100 Films in a Year is five years old this week, and to mark the occasion I’m having five days of top fives from the past five years. On Monday I bemoaned the five worst films I’ve seen as part of this project, on Tuesday I slammed the five most overrated, and yesterday I lamented the five most underrated.
Choosing films for all of these lists has been tough, but I think today’s was hardest of all. I could easily list another five or ten or twenty films here (Let the Right One In came closest, for some reason; I could also have had The Greatest Film of All Time, which was one of the reasons I left it out — you don’t need me to recommend it (not that some of these need that either)), but these are what I’ve settled on as…
Anatomy of a Murder
I’m not one of the hardcore devotees of the crime genre (the many millions who buy the endless stream of crime paperbacks or watch all the TV cop shows), but I love a great thriller, and this is certainly one. Expertly judged by director Otto Preminger, with a barnstorming performance by Jimmy Stewart, this is a procedural tour de force.
Truly a film of another era; one where a romantic affair consists of cups of tea, discussions of the weather, trips to the cinema, tea, guilt, indecision, and more tea. First-class writing, direction and acting convey all the repressed emotions that make it truly British. That and the tea. It may be of another era, but it still shines today.
Inspired by real cases, Fritz Lang’s prototypical thriller tells of the hunt for a child killer by both the police and the criminal underworld. Innovative filmmaking helps tell a story that still thrills today, with themes that have an enduring relevance. Loaded with moments of pure cinema, M is essential viewing for any fan of the medium.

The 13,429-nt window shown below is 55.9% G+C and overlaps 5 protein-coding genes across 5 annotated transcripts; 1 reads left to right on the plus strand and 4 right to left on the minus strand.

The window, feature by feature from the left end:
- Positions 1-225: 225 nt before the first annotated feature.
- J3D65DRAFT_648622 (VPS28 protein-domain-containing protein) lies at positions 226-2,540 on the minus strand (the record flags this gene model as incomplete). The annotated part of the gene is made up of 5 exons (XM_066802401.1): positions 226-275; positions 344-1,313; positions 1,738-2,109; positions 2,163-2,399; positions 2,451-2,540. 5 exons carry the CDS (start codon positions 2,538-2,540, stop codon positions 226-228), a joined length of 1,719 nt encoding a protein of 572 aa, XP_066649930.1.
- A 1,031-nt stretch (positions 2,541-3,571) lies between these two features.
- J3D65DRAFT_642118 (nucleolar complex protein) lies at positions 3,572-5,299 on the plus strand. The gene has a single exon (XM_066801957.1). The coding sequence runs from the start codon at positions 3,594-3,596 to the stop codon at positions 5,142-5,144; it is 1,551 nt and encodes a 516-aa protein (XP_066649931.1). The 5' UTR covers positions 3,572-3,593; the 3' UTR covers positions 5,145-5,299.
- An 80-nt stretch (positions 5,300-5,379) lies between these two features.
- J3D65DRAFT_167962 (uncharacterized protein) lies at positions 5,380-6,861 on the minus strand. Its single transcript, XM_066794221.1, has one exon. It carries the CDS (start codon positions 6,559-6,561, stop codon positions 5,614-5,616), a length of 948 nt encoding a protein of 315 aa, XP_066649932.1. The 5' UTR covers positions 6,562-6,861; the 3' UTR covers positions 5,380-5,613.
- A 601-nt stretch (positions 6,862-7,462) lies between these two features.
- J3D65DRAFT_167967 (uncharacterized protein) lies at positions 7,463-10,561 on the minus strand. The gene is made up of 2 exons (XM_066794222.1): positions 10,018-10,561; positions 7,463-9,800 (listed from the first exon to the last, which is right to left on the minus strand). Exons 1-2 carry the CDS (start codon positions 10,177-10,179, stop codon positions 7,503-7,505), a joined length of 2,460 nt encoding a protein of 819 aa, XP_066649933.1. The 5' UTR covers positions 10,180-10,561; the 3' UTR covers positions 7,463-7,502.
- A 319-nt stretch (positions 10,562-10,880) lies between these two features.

So influential its name has become an adjective, Akira Kurosawa’s film is still the archetypal story about conflicting accounts of one event because it does it so well. There are many imitators, but few have done it with such conviction. Add beautiful cinematography, music and performances and you have a masterpiece.
Before he got sidetracked into action filmmaking, director Paul Greengrass helmed documentary-esque dramas about real events. Here he brings those skills to bear on ‘the other plane’ from 9/11, the one crashed in a field by its brave passengers. But he doesn’t deify them — these are ordinary people in a horrible situation. For that truth, it’s all the better.
Honourable Mention: Blade Runner: The Final Cut
After a couple of decades, Ridley Scott was finally able to realise his ideal Blade Runner. Some prefer the 1992 Director’s Cut; some even like the largely-ignored original release; but, unlike his Alien Director’s Cut (which he admits is an older man having a fiddle), this is Scott’s definitive version. It’s a great film, and by finally existing I deemed it eligible for inclusion, but really it’s a tweaked version of the Director’s Cut and I’d seen that before.
Tomorrow 100 Films’ birthday celebrations continue with my final top five: my favourite films from my last five years of viewing.
After that… well, we’ll see.